Search This Blog

Loading...

Sunday, September 16, 2012

Acoustic Panel Project - Absorption



Here are some simple broadband acoustic panels I made, based on the GIK 242.

The frames are made of 1" thick by 3.5" wide poplar. Poplar is used because of its resistance to warping. Finished panel size is roughly 2' x 4'. The pieces are joined with pocket screws via a Kreg jig, which by the way is a great tool to have! I didn't use any glue with these and they are super strong. The corners are simply butted together because once covered in fabric, they won't be seen. As an added touch, I chamfered the outer edge with a router. This was initially just for looks, but it also helps prevent snags when stretching the fabric over the edges. The absorption material used is 2" thick Owens Corning 703 rigid fiberglass panels, which have well known and documented acoustic properties. I then covered the panels with Guilford of Maine FR701 fabric, which is acoustically transparent and meets fire codes. The fabric is neatly stapled on the back side of the frames. The completed panel gives you 2" of absorber material with a 1.5" air gap behind it, which increases the low frequency performance and gives you a place to hang the panel onto a nail or screw. Performance wise, they should be identical to the popular GIK 242 panel as they use the same materials and specifications. I currently use 4 of these at the first reflection points of the left, center and right front speakers.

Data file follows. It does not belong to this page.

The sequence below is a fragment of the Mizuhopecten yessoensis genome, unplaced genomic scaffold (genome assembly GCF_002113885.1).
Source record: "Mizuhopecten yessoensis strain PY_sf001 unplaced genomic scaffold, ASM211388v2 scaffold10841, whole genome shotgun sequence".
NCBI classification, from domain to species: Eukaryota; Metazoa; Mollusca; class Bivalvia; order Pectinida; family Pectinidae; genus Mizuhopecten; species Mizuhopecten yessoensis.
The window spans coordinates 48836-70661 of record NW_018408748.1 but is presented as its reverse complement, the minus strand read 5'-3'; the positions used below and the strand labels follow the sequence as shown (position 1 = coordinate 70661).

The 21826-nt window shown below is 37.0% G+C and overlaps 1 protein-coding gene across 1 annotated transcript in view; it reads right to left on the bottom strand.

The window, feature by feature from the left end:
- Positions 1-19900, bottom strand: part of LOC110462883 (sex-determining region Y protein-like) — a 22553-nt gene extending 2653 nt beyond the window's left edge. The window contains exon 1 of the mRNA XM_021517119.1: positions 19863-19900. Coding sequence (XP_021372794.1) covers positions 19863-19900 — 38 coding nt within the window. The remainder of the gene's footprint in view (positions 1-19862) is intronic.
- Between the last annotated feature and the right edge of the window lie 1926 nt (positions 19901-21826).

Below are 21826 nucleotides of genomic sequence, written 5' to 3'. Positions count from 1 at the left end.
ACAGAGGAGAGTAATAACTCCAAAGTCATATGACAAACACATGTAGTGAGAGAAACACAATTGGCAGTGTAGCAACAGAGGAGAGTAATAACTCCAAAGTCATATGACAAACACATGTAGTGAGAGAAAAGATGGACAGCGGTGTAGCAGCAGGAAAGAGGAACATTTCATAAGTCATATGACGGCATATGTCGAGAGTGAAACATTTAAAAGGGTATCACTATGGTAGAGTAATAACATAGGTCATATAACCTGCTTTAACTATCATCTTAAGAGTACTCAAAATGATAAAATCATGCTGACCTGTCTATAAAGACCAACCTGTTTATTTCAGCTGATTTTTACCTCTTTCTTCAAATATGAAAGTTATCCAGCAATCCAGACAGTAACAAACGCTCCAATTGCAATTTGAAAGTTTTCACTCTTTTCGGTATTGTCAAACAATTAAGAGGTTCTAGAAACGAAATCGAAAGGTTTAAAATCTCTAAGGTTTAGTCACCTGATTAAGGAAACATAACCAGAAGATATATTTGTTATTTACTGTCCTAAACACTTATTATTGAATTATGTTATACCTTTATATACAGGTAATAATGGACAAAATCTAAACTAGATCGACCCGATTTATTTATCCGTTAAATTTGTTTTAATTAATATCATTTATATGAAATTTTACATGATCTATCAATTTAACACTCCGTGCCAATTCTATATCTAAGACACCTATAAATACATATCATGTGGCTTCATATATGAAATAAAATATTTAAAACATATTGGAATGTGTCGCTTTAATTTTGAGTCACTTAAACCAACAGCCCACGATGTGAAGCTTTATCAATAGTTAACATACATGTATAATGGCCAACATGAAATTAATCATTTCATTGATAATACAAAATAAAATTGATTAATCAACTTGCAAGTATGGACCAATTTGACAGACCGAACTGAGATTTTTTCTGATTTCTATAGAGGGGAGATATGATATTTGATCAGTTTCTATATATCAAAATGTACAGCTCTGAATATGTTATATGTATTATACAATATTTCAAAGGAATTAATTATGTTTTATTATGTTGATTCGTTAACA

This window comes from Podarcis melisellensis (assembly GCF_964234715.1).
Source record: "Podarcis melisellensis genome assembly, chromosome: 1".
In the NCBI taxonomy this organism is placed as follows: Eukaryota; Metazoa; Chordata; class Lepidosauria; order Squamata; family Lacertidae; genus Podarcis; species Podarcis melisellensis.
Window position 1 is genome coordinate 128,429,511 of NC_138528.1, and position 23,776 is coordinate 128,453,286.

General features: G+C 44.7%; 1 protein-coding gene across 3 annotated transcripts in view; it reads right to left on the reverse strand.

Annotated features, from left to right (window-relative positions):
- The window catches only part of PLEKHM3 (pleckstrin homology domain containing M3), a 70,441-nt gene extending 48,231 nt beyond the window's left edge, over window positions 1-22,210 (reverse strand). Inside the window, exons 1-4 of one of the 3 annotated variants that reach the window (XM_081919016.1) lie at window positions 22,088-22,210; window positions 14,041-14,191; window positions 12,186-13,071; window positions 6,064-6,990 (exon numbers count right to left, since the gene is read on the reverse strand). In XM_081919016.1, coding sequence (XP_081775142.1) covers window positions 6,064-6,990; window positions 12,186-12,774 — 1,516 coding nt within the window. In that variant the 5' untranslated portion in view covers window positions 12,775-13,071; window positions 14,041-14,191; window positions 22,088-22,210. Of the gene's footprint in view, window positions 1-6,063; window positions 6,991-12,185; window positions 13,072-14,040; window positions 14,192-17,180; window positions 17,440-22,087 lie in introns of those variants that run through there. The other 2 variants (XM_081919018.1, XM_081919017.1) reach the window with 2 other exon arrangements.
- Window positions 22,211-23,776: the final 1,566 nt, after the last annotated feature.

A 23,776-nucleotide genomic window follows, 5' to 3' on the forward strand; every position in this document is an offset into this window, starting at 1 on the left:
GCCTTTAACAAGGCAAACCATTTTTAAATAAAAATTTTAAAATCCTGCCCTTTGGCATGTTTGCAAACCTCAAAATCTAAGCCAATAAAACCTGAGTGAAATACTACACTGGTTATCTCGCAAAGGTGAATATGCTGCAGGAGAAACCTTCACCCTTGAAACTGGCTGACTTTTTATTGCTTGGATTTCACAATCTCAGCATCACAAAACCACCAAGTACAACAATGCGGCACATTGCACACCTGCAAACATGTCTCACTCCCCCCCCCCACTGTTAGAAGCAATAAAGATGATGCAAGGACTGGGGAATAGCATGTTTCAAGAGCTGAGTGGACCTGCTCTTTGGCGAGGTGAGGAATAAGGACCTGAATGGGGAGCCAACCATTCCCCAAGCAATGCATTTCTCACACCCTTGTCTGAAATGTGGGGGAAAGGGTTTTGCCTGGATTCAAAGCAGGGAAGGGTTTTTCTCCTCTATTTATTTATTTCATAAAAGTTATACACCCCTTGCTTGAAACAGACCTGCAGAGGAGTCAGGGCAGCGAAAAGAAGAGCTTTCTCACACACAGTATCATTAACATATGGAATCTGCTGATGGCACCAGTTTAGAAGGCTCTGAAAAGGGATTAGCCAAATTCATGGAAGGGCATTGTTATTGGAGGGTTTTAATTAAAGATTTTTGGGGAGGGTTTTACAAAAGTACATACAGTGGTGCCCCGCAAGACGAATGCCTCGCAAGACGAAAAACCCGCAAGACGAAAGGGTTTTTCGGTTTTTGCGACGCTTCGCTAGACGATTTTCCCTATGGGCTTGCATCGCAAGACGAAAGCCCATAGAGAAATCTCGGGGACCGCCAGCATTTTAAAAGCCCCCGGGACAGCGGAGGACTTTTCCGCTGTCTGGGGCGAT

No comments:

Post a Comment